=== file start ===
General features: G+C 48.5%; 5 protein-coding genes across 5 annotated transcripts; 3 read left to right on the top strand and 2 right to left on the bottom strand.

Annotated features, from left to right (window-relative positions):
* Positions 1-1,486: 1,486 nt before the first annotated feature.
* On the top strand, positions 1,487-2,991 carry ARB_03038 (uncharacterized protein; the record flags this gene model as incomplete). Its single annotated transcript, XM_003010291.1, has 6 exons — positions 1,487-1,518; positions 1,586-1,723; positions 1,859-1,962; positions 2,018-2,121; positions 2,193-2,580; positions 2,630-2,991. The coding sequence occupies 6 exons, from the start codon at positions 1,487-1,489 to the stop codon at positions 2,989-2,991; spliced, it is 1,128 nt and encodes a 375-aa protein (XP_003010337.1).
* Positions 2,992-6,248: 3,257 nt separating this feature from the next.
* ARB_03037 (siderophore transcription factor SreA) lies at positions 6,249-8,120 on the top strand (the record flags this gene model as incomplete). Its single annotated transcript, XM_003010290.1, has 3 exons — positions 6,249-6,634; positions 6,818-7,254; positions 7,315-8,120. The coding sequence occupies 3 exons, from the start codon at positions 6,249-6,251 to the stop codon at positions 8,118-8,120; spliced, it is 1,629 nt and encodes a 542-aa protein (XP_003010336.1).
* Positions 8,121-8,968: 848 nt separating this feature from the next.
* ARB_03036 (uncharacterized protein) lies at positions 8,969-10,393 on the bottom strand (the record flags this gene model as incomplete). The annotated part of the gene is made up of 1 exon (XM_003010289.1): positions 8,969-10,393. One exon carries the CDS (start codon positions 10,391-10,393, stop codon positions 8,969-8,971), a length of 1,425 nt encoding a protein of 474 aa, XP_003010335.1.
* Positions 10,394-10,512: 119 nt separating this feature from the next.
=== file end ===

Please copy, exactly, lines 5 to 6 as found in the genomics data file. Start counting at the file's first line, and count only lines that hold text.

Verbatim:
* Positions 2,992-6,248: 3,257 nt separating this feature from the next.
* ARB_03037 (siderophore transcription factor SreA) lies at positions 6,249-8,120 on the top strand (the record flags this gene model as incomplete). Its single annotated transcript, XM_003010290.1, has 3 exons — positions 6,249-6,634; positions 6,818-7,254; positions 7,315-8,120. The coding sequence occupies 3 exons, from the start codon at positions 6,249-6,251 to the stop codon at positions 8,118-8,120; spliced, it is 1,629 nt and encodes a 542-aa protein (XP_003010336.1).